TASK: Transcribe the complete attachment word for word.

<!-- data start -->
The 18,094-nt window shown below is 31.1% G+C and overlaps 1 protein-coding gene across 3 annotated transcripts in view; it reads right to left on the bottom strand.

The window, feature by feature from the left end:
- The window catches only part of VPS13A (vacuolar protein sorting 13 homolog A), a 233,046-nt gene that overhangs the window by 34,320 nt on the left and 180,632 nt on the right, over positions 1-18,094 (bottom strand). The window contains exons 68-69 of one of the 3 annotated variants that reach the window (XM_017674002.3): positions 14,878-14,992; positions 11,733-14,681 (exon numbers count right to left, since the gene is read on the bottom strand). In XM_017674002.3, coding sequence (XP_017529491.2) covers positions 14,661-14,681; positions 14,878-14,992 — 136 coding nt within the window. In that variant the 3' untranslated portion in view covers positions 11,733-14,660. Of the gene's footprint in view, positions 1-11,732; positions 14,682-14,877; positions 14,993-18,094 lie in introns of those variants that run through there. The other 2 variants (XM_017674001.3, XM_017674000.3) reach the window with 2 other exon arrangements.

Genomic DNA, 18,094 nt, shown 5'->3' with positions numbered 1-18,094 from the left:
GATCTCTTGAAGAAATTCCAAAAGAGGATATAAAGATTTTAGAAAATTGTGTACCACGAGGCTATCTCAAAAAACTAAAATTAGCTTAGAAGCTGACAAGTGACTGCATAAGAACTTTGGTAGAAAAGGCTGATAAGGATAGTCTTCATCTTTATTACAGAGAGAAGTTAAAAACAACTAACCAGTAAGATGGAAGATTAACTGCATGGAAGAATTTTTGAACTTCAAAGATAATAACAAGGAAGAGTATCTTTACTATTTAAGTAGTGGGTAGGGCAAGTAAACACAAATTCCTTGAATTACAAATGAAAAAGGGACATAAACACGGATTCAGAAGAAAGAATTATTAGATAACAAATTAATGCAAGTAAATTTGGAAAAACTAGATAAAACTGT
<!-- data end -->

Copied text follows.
The 18,094-nt window shown below is 31.1% G+C and overlaps 1 protein-coding gene across 3 annotated transcripts in view; it reads right to left on the bottom strand.

The window, feature by feature from the left end:
- The window catches only part of VPS13A (vacuolar protein sorting 13 homolog A), a 233,046-nt gene that overhangs the window by 34,320 nt on the left and 180,632 nt on the right, over positions 1-18,094 (bottom strand). The window contains exons 68-69 of one of the 3 annotated variants that reach the window (XM_017674002.3): positions 14,878-14,992; positions 11,733-14,681 (exon numbers count right to left, since the gene is read on the bottom strand). In XM_017674002.3, coding sequence (XP_017529491.2) covers positions 14,661-14,681; positions 14,878-14,992 — 136 coding nt within the window. In that variant the 3' untranslated portion in view covers positions 11,733-14,660. Of the gene's footprint in view, positions 1-11,732; positions 14,682-14,877; positions 14,993-18,094 lie in introns of those variants that run through there. The other 2 variants (XM_017674001.3, XM_017674000.3) reach the window with 2 other exon arrangements.

Genomic DNA, 18,094 nt, shown 5'->3' with positions numbered 1-18,094 from the left:
GATCTCTTGAAGAAATTCCAAAAGAGGATATAAAGATTTTAGAAAATTGTGTACCACGAGGCTATCTCAAAAAACTAAAATTAGCTTAGAAGCTGACAAGTGACTGCATAAGAACTTTGGTAGAAAAGGCTGATAAGGATAGTCTTCATCTTTATTACAGAGAGAAGTTAAAAACAACTAACCAGTAAGATGGAAGATTAACTGCATGGAAGAATTTTTGAACTTCAAAGATAATAACAAGGAAGAGTATCTTTACTATTTAAGTAGTGGGTAGGGCAAGTAAACACAAATTCCTTGAATTACAAATGAAAAAGGGACATAAACACGGATTCAGAAGAAAGAATTATTAGATAACAAATTAATGCAAGTAAATTTGGAAAAACTAGATAAAACTGT